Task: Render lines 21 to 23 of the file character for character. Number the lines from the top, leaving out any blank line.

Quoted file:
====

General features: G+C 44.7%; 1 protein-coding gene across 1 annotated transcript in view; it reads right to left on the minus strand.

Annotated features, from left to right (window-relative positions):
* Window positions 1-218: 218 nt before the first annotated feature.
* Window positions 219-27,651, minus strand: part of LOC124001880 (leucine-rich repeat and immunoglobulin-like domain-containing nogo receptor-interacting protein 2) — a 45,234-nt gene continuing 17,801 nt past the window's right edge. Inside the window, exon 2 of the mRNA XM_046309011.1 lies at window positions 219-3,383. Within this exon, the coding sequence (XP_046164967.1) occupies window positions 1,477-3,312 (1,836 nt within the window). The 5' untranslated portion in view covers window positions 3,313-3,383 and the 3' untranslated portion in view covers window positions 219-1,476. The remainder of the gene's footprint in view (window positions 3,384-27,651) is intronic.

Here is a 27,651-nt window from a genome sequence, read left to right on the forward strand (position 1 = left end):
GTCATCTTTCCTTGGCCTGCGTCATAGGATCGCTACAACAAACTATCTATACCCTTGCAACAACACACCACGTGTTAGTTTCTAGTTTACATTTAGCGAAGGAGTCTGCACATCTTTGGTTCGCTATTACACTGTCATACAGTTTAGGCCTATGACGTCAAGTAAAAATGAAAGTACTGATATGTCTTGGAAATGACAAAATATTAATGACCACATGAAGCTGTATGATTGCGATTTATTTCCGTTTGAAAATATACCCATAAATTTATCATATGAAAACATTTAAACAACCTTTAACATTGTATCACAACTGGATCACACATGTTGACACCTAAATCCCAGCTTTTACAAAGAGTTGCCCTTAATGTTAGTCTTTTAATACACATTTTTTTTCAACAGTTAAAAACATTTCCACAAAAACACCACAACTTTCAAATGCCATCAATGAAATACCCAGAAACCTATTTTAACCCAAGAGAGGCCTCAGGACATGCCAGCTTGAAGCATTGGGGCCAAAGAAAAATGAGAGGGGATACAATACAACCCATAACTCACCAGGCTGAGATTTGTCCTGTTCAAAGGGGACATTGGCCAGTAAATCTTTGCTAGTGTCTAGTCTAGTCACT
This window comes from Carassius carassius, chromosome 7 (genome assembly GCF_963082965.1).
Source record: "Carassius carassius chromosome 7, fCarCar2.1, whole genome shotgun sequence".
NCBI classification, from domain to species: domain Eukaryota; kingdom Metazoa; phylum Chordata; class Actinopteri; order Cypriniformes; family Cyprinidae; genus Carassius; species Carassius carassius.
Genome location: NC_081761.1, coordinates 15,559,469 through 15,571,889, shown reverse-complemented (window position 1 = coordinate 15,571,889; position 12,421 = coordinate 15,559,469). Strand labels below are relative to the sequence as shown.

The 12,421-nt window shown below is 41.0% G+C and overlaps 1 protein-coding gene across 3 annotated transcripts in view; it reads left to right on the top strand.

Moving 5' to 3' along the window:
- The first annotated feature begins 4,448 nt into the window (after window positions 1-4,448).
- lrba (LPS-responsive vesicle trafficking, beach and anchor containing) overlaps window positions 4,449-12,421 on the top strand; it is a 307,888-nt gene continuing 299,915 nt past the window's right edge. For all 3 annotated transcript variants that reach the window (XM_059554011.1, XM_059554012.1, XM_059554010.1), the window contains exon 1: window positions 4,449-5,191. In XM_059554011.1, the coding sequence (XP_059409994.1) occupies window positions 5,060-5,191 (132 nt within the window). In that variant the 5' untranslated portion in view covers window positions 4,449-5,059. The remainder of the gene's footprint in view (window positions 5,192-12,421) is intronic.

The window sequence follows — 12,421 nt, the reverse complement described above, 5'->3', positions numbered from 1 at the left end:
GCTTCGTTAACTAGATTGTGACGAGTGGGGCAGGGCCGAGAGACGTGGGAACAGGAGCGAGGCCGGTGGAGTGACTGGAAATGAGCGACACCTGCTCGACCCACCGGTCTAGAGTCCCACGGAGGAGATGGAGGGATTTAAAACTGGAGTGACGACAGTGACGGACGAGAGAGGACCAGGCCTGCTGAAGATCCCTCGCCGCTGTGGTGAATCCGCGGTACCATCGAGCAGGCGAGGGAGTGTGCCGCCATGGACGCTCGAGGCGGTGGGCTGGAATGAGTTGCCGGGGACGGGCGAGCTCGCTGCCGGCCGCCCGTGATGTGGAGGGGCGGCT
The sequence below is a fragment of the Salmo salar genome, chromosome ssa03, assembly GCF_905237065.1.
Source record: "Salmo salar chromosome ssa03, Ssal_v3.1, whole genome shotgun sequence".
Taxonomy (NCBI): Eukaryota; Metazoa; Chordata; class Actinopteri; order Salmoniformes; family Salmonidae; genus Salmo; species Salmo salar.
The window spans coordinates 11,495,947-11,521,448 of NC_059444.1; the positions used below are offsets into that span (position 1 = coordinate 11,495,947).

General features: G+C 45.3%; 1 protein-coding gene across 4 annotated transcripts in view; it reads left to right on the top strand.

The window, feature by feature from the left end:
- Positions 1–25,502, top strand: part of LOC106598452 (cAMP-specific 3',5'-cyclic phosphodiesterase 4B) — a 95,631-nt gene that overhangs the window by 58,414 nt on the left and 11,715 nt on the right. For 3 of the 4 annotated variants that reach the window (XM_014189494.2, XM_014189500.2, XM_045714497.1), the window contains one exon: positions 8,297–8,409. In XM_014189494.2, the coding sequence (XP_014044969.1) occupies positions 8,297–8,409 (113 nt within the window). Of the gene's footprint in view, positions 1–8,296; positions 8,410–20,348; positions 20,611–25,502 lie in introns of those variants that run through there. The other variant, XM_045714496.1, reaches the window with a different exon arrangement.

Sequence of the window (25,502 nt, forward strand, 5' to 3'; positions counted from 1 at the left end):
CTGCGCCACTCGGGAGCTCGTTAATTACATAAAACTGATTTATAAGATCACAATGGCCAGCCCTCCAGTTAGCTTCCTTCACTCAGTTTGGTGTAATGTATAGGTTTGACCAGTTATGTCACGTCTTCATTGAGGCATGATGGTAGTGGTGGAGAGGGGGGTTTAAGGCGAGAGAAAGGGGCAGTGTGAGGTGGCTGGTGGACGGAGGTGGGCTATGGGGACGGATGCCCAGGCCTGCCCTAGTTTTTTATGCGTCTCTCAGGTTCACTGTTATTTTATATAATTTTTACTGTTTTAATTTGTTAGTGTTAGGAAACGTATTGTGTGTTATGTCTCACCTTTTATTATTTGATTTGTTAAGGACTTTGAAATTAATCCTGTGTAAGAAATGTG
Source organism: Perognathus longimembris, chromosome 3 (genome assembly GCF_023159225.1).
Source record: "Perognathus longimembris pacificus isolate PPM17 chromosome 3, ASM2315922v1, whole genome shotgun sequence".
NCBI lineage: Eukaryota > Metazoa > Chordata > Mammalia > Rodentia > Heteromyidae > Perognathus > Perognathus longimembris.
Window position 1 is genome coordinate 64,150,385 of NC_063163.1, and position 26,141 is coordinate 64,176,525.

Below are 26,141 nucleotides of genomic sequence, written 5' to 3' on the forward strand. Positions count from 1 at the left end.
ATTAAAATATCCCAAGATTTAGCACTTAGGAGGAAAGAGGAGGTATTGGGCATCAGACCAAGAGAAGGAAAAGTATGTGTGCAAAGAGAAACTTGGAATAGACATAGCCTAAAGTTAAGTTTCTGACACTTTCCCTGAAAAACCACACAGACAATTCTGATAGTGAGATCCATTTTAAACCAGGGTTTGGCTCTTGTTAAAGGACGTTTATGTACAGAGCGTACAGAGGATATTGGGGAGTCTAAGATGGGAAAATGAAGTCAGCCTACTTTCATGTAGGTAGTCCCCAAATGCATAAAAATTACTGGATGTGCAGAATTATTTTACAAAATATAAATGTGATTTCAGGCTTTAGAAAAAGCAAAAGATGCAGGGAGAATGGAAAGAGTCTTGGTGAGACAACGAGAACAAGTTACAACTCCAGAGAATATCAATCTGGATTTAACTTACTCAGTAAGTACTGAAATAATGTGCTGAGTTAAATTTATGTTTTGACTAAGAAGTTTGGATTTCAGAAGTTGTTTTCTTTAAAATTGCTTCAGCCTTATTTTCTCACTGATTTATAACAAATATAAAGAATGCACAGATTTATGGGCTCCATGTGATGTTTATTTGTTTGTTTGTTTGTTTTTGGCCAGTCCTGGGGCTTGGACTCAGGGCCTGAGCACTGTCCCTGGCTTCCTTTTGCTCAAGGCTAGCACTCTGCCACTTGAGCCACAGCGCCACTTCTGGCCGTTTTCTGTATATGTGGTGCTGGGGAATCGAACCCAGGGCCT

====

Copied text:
General features: G+C 45.3%; 1 protein-coding gene across 4 annotated transcripts in view; it reads left to right on the top strand.

The window, feature by feature from the left end:
- Positions 1–25,502, top strand: part of LOC106598452 (cAMP-specific 3',5'-cyclic phosphodiesterase 4B) — a 95,631-nt gene that overhangs the window by 58,414 nt on the left and 11,715 nt on the right. For 3 of the 4 annotated variants that reach the window (XM_014189494.2, XM_014189500.2, XM_045714497.1), the window contains one exon: positions 8,297–8,409. In XM_014189494.2, the coding sequence (XP_014044969.1) occupies positions 8,297–8,409 (113 nt within the window). Of the gene's footprint in view, positions 1–8,296; positions 8,410–20,348; positions 20,611–25,502 lie in introns of those variants that run through there. The other variant, XM_045714496.1, reaches the window with a different exon arrangement.